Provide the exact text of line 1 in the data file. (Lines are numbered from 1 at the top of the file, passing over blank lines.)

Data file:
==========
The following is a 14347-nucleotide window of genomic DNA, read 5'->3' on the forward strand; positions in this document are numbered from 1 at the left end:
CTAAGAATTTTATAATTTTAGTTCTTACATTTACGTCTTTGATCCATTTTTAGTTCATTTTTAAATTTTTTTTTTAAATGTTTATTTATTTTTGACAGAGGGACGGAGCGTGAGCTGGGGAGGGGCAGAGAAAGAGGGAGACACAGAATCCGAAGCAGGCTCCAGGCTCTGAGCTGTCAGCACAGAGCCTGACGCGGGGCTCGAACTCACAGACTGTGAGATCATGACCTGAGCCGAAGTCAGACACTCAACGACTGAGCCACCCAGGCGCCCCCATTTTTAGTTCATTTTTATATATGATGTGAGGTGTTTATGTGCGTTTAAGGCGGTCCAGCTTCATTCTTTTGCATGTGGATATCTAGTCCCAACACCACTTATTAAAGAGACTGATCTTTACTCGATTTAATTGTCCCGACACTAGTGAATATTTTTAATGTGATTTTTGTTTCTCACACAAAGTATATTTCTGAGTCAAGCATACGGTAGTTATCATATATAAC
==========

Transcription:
The following is a 14347-nucleotide window of genomic DNA, read 5'->3' on the forward strand; positions in this document are numbered from 1 at the left end: